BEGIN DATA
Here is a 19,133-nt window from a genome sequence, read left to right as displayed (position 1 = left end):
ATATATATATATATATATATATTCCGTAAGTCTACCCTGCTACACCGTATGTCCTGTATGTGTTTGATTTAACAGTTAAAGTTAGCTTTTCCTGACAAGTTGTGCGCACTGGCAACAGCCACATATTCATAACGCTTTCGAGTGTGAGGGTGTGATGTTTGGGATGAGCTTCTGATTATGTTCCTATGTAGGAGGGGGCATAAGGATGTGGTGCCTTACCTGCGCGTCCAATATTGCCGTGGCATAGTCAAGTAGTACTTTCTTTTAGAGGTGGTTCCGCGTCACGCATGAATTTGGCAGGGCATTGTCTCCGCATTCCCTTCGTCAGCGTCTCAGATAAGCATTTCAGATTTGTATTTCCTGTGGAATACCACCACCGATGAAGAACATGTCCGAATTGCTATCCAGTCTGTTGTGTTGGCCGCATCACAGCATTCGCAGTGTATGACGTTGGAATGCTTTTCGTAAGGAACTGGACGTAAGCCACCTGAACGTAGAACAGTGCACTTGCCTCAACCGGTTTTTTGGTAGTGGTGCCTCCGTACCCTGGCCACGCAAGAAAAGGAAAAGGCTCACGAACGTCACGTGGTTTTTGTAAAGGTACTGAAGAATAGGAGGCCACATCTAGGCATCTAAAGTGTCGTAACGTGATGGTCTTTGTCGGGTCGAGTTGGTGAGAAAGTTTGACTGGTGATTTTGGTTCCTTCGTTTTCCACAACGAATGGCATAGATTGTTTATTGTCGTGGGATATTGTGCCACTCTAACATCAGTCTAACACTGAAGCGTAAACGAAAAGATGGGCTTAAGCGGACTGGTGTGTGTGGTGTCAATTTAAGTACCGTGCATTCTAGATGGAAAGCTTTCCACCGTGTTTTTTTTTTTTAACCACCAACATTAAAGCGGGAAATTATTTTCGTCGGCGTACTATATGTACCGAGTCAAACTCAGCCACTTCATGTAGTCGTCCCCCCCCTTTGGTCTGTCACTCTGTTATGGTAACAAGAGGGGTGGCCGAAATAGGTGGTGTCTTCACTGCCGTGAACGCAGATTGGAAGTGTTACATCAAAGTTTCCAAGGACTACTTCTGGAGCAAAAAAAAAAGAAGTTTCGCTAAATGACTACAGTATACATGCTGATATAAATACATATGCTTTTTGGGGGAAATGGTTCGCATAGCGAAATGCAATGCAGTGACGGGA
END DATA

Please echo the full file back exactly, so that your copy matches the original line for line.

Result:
Here is a 19,133-nt window from a genome sequence, read left to right as displayed (position 1 = left end):
ATATATATATATATATATATATTCCGTAAGTCTACCCTGCTACACCGTATGTCCTGTATGTGTTTGATTTAACAGTTAAAGTTAGCTTTTCCTGACAAGTTGTGCGCACTGGCAACAGCCACATATTCATAACGCTTTCGAGTGTGAGGGTGTGATGTTTGGGATGAGCTTCTGATTATGTTCCTATGTAGGAGGGGGCATAAGGATGTGGTGCCTTACCTGCGCGTCCAATATTGCCGTGGCATAGTCAAGTAGTACTTTCTTTTAGAGGTGGTTCCGCGTCACGCATGAATTTGGCAGGGCATTGTCTCCGCATTCCCTTCGTCAGCGTCTCAGATAAGCATTTCAGATTTGTATTTCCTGTGGAATACCACCACCGATGAAGAACATGTCCGAATTGCTATCCAGTCTGTTGTGTTGGCCGCATCACAGCATTCGCAGTGTATGACGTTGGAATGCTTTTCGTAAGGAACTGGACGTAAGCCACCTGAACGTAGAACAGTGCACTTGCCTCAACCGGTTTTTTGGTAGTGGTGCCTCCGTACCCTGGCCACGCAAGAAAAGGAAAAGGCTCACGAACGTCACGTGGTTTTTGTAAAGGTACTGAAGAATAGGAGGCCACATCTAGGCATCTAAAGTGTCGTAACGTGATGGTCTTTGTCGGGTCGAGTTGGTGAGAAAGTTTGACTGGTGATTTTGGTTCCTTCGTTTTCCACAACGAATGGCATAGATTGTTTATTGTCGTGGGATATTGTGCCACTCTAACATCAGTCTAACACTGAAGCGTAAACGAAAAGATGGGCTTAAGCGGACTGGTGTGTGTGGTGTCAATTTAAGTACCGTGCATTCTAGATGGAAAGCTTTCCACCGTGTTTTTTTTTTTTAACCACCAACATTAAAGCGGGAAATTATTTTCGTCGGCGTACTATATGTACCGAGTCAAACTCAGCCACTTCATGTAGTCGTCCCCCCCCTTTGGTCTGTCACTCTGTTATGGTAACAAGAGGGGTGGCCGAAATAGGTGGTGTCTTCACTGCCGTGAACGCAGATTGGAAGTGTTACATCAAAGTTTCCAAGGACTACTTCTGGAGCAAAAAAAAAAGAAGTTTCGCTAAATGACTACAGTATACATGCTGATATAAATACATATGCTTTTTGGGGGAAATGGTTCGCATAGCGAAATGCAATGCAGTGACGGGA